Nov. 30, 1991
Elise Witt and Phyllis Free in Concert
by Kristin Faurest, Contributing Music Critic
What made Elise Witt and Phyllis Free’s concert at Artswatch last Saturday so memorable was their way of drawing the audience into the performance and teaching them about music without making the experience didactic or taking away from the concert’s structure.
Phyllis Free, drummer for the Louisville band Yer Girlfriend, began the evening with a number of her own compositions on conga, buckets, paint cans, sundry pieces of furniture, a wooden African percussion instrument called a dhakabella and roto-toms, a set of three plastic and steel drumheads whose sound could be altered by twisting them back and forth. The music was simple and uncluttered but never monochromatic, often evocative of the sensual, pulsating sounds of Laurie Anderson’s record “Mister Heartbreak.” Slowly moving around the room, Free improvised mosaics of sound based on several of the paintings hanging on the gallery walls. Then she trained the audience to do the same with their hands and feet.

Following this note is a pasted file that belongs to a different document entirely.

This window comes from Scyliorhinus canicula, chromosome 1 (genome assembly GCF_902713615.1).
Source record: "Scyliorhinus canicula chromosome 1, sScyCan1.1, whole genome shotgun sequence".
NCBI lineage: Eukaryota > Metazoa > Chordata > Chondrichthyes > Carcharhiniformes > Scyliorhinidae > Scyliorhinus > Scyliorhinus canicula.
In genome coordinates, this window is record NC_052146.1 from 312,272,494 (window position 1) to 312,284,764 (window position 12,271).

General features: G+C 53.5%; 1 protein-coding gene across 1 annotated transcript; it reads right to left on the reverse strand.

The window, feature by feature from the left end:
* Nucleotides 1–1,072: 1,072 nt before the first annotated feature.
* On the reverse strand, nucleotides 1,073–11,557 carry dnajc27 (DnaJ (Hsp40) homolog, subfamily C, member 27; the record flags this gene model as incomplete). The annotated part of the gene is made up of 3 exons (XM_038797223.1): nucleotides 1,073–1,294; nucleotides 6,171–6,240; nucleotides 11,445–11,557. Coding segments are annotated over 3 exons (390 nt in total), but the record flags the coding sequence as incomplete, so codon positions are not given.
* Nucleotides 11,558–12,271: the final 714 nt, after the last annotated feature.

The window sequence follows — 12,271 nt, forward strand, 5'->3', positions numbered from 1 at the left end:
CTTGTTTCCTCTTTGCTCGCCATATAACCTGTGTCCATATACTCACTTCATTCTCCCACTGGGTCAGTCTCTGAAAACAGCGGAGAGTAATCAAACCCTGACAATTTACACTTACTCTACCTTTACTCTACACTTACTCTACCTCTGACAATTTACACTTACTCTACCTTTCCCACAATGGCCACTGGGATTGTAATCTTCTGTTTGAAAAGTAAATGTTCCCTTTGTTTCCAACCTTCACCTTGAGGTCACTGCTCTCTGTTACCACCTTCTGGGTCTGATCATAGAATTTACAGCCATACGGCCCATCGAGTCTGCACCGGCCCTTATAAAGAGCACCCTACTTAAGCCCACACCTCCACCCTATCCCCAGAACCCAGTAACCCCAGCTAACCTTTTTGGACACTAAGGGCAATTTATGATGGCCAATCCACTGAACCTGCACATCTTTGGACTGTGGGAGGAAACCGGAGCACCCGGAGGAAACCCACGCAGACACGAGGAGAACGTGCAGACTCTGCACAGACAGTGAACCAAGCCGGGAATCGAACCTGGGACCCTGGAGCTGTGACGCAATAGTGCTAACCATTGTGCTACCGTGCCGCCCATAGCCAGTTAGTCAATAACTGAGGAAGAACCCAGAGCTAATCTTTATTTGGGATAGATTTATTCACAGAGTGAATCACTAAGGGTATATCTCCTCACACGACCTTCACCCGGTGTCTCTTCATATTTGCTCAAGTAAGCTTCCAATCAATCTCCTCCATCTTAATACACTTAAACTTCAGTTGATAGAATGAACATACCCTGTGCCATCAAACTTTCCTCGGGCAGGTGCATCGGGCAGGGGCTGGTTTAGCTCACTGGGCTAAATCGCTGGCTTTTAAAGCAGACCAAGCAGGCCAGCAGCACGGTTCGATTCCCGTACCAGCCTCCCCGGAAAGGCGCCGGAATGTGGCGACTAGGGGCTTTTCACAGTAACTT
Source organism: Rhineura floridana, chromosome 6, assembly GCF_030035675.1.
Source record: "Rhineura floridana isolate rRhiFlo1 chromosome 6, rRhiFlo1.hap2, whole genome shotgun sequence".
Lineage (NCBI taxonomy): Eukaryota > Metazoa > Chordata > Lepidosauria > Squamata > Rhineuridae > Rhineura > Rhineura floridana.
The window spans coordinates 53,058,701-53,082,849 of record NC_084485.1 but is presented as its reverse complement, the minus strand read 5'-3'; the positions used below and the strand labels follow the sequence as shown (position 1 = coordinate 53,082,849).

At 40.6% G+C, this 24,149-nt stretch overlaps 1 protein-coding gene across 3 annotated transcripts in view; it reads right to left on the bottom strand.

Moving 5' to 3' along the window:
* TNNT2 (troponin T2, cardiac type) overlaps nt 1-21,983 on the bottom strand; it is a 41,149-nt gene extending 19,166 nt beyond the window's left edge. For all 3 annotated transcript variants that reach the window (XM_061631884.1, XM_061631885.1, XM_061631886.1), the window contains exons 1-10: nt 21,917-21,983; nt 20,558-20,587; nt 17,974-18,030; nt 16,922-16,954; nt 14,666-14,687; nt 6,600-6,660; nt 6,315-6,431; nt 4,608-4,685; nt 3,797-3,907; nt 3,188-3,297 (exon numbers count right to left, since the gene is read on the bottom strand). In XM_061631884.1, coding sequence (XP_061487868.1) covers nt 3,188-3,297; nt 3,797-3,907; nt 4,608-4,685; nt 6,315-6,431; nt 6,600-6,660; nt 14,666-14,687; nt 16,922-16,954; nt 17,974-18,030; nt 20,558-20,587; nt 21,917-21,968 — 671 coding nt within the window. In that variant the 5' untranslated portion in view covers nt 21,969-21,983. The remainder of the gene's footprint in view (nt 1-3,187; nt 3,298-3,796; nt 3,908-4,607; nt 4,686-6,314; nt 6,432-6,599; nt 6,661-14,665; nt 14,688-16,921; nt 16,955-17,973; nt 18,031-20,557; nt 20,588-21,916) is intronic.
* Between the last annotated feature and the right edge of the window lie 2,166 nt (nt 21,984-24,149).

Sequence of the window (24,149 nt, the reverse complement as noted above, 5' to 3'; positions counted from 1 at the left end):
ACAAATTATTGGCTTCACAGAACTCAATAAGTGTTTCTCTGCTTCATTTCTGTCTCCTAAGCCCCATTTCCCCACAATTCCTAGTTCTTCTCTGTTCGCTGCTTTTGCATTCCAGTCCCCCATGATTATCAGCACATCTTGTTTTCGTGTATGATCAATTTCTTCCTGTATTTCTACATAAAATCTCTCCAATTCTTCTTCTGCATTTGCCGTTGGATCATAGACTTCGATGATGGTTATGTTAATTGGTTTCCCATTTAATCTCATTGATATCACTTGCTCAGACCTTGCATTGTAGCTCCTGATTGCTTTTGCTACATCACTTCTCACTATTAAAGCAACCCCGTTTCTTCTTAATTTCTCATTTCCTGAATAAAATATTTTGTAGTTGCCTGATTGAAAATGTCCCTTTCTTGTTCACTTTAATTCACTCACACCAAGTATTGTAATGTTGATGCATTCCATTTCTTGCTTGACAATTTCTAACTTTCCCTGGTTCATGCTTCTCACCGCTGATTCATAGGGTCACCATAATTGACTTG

Without a break in the performance, Free was joined by Elise Witt, a singer, songwriter and performance artist from Atlanta who immediately led the audience in four-part harmony in “We Are the Ones We’ve Been Waiting For,” a song taken from a poem by June Jordan with music by Bernice Reagon. Witt’s voice is full and formal, contrasting with her jaunty, swing-and blues-influenced guitar style. All of her songs were pleasing, especially “Moon Suite,” which included an Argentine lullaby, plus Peter Rowan’s “Midnight Moonlight” and her own “Silver Sliver of a Moon.” But nothing she did left me quite so satisfied as “The Time of Cherries,” a dream-like two-part performance piece incorporating dance, music and a montage of memories based on stories her mother told her when she was a child.